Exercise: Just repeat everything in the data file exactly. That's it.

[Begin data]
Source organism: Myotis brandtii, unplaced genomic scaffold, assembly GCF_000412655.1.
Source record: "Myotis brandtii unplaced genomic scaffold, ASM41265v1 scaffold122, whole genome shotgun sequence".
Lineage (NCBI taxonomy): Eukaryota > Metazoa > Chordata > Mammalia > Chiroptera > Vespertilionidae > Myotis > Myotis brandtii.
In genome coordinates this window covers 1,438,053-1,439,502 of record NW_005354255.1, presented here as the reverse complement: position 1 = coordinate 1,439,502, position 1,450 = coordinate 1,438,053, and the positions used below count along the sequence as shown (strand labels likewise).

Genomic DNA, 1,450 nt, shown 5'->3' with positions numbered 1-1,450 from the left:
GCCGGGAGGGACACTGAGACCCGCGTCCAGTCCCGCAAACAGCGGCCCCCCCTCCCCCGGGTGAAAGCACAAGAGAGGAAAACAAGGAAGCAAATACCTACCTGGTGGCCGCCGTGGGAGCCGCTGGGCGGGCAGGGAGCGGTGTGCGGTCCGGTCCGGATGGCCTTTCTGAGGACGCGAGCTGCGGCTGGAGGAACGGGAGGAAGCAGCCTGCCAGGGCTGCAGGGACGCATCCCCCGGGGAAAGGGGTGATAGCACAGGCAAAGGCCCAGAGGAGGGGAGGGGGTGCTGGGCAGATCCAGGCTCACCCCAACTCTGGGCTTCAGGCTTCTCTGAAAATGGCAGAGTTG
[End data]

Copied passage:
Source organism: Myotis brandtii, unplaced genomic scaffold, assembly GCF_000412655.1.
Source record: "Myotis brandtii unplaced genomic scaffold, ASM41265v1 scaffold122, whole genome shotgun sequence".
Lineage (NCBI taxonomy): Eukaryota > Metazoa > Chordata > Mammalia > Chiroptera > Vespertilionidae > Myotis > Myotis brandtii.
In genome coordinates this window covers 1,438,053-1,439,502 of record NW_005354255.1, presented here as the reverse complement: position 1 = coordinate 1,439,502, position 1,450 = coordinate 1,438,053, and the positions used below count along the sequence as shown (strand labels likewise).

Genomic DNA, 1,450 nt, shown 5'->3' with positions numbered 1-1,450 from the left:
GCCGGGAGGGACACTGAGACCCGCGTCCAGTCCCGCAAACAGCGGCCCCCCCTCCCCCGGGTGAAAGCACAAGAGAGGAAAACAAGGAAGCAAATACCTACCTGGTGGCCGCCGTGGGAGCCGCTGGGCGGGCAGGGAGCGGTGTGCGGTCCGGTCCGGATGGCCTTTCTGAGGACGCGAGCTGCGGCTGGAGGAACGGGAGGAAGCAGCCTGCCAGGGCTGCAGGGACGCATCCCCCGGGGAAAGGGGTGATAGCACAGGCAAAGGCCCAGAGGAGGGGAGGGGGTGCTGGGCAGATCCAGGCTCACCCCAACTCTGGGCTTCAGGCTTCTCTGAAAATGGCAGAGTTG